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FRIDAY, Aug. 9 (HealthDay News) -- What's striped black-and-white, packs a nasty bite and is a tireless spreader of disease? No, it's not a B-movie horror creature -- it's the Asian tiger mosquito.
And though a relative newcomer to the American scene, experts now warn that this intruder is starting to create a fearsome buzz, with the potential to cause havoc across the United States. So far, however, it hasn't led to widespread disease in this country.
"What we have here is an invasive daytime-feeding, disease-carrying mosquito that, since it first arrived on the East Coast in the 1980s, has been pretty aggressive in mowing down its natural competitors," said Gabe Hamer, a clinical assistant professor in the department of entomology at Texas A&M University. "And now it's really starting to move through the country in full force."
"That makes it, at the very least, a nuisance and an annoyance," Hamer explained. "And at worst, a serious vector for major pathogens."
On its Asian home turf, the mosquito is a well-known carrier of dengue fever, with West Nile fever, yellow fever, and encephalitis among the other debilitating illnesses for which it has been pegged as a transmitter.
According to the U.S. Centers for Disease Control and Prevention, the mosquito has so far been identified as a host for five different viruses in the United States. Two of those -- encephalomyelitis and Cache Valley -- can infect humans, while the others are a threat to dogs, cats, birds and other animals.
But U.S. experts are perhaps most alarmed that this mosquito potentially could become a prime North American vector for a particularly nasty joint and muscle pain illness for which there is neither a vaccine nor treatment: the Chikungunya virus.
Such concerns have escalated in light of recent research, such as that funded by the U.S. National Institute for Food and Agriculture, and reported in the January issue of PLoS Neglected Tropical Diseases, which cautions that an imminent mosquito-driven American outbreak of the Chikungunya virus is a very real threat.
"The ongoing invasion of the Asian tiger mosquito in the U.S.A. represents an important risk," agreed Diego Ruiz-Moreno, a postdoctoral associate in the department of ecology and evolutionary biology at Cornell University, who led the recent study. "Mainly because of the potential for disease to spread."
Otherwise known as Aedes albopictus, the CDC notes that the Asian tiger mosquito was first spotted on the U.S. mainland in 1985. Since that initial Houston sighting, it has spread across 26 states, moving as far north as Chicago, as far east as Pennsylvania and New Jersey, as far west as Nebraska, and across a broad swath of the South, including Florida, Georgia, South Carolina and Tennessee.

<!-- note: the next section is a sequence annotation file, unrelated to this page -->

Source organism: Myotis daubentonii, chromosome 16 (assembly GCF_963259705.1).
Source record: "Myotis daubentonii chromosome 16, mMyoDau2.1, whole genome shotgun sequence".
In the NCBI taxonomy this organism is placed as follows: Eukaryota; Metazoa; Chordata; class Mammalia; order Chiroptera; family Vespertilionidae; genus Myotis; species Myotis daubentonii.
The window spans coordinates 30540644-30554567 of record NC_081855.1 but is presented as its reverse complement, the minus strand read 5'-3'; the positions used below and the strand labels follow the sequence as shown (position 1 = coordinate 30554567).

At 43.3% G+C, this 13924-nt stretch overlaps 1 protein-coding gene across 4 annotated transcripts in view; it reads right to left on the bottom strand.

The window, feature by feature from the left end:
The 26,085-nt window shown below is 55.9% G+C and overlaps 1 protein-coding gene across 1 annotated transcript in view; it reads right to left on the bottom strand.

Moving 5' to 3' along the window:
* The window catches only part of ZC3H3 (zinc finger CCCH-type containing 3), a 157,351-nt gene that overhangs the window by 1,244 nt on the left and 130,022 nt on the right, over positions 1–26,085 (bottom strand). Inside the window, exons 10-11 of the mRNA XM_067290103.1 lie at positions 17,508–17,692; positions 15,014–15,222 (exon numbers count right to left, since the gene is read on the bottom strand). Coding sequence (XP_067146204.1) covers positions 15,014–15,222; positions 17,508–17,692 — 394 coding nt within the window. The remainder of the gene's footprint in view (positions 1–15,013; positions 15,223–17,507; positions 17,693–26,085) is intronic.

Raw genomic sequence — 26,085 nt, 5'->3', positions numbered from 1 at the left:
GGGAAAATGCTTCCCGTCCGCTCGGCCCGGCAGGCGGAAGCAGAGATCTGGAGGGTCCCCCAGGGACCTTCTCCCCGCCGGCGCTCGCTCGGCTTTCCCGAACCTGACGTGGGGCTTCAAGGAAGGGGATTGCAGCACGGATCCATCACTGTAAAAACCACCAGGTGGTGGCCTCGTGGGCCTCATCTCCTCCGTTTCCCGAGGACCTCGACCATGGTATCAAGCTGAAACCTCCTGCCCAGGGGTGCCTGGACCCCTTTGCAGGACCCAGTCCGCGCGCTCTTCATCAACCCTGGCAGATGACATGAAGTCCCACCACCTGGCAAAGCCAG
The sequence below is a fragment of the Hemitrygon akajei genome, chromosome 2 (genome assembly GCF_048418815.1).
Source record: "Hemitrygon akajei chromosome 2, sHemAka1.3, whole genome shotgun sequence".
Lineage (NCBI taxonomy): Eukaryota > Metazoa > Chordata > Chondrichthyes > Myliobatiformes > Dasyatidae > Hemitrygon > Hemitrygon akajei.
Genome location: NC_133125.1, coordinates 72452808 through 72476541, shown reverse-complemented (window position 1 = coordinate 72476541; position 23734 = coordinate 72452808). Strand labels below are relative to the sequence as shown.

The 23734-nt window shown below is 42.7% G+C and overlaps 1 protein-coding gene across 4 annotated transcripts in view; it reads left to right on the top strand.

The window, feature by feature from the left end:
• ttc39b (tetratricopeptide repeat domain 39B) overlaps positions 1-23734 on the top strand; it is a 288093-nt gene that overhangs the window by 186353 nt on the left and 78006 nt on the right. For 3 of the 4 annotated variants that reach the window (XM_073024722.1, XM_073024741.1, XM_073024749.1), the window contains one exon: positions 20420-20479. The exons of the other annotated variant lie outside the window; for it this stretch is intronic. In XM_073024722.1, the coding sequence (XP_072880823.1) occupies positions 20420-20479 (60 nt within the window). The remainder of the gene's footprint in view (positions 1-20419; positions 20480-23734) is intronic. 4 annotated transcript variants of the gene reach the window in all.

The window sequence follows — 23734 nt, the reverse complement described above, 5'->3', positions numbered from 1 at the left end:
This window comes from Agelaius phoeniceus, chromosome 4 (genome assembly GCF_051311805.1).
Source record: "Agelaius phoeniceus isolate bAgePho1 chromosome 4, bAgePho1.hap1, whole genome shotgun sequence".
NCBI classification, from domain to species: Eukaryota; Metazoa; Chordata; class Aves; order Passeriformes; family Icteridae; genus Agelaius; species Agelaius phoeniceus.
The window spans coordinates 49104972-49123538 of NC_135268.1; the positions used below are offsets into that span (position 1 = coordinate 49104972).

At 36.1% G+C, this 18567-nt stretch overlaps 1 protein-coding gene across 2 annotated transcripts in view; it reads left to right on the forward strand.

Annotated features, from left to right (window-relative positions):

Add now, Hamer said, California has been added to the list.
"The thing about this particular species is that it breeds and travels very well in small warm container environments," with an uncanny ability to adapt and thrive in shifting temperatures, he explained. "And it turns out that humans are really good at providing those spaces. A tire, a flower pot, a bucket, urns at cemeteries. All these are classic holders of stagnant water, which is all they need to hop from one country to another, one state to another."
And so, Hamer noted, "it's been going everywhere. Europe, certain parts of Africa, South America, and now here," where its aggressive mating habits have run roughshod over other local mosquito populations (such as the yellow fever mosquito), essentially replacing one illness-bearing mosquito threat with another.
But has the Asian tiger mosquito's troublesome potential really lived up to its hype?
"I would say that for the moment, while the concern is real and we should be paying a lot of attention to this particular mosquito, so far it doesn't seem to be playing a major pathogen-spreading role in the U.S.," Hamer suggested.
"Chikungunya hasn't come to the U.S. yet, and that's comforting. At the same time, this is a very aggressive mosquito that feeds during the day, rather than from dusk to dawn, which is different from the way West Nile virus was spread, by a mosquito that fed at night. So we're talking about the need for a kind of all-day vigilance against getting bitten that the American public is not really familiar with," he pointed out.
"So the bottom line is that if chikungunya does show up, this mosquito could be the vector for it," Hamer said. "And that means it's important that we have protective virus surveillance up and running throughout the country, which we already do. So that once things show up we can react quickly."
But as experts watch and wait, what can people do to protect themselves?
According to Ruiz-Moreno: "The best strategy is to reduce exposure to potentially infective mosquitoes, either by avoiding contact or reducing mosquito population in the wild. At home, we recommend removing all sources of standing water. And when going outside we need to wear insect repellent and cover up with long sleeves and pants to avoid mosquito bites."
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SOURCES: Diego Ruiz-Moreno, Ph.D., postdoctoral associate, department of ecology and evolutionary biology, Cornell University, Ithaca, N.Y.; Gabe Hamer, Ph.D., clinical assistant professor, department of entomology, Texas A& M University, College Station, Texas; U.S. Centers for Disease Control and Prevention (www.cdc.gov)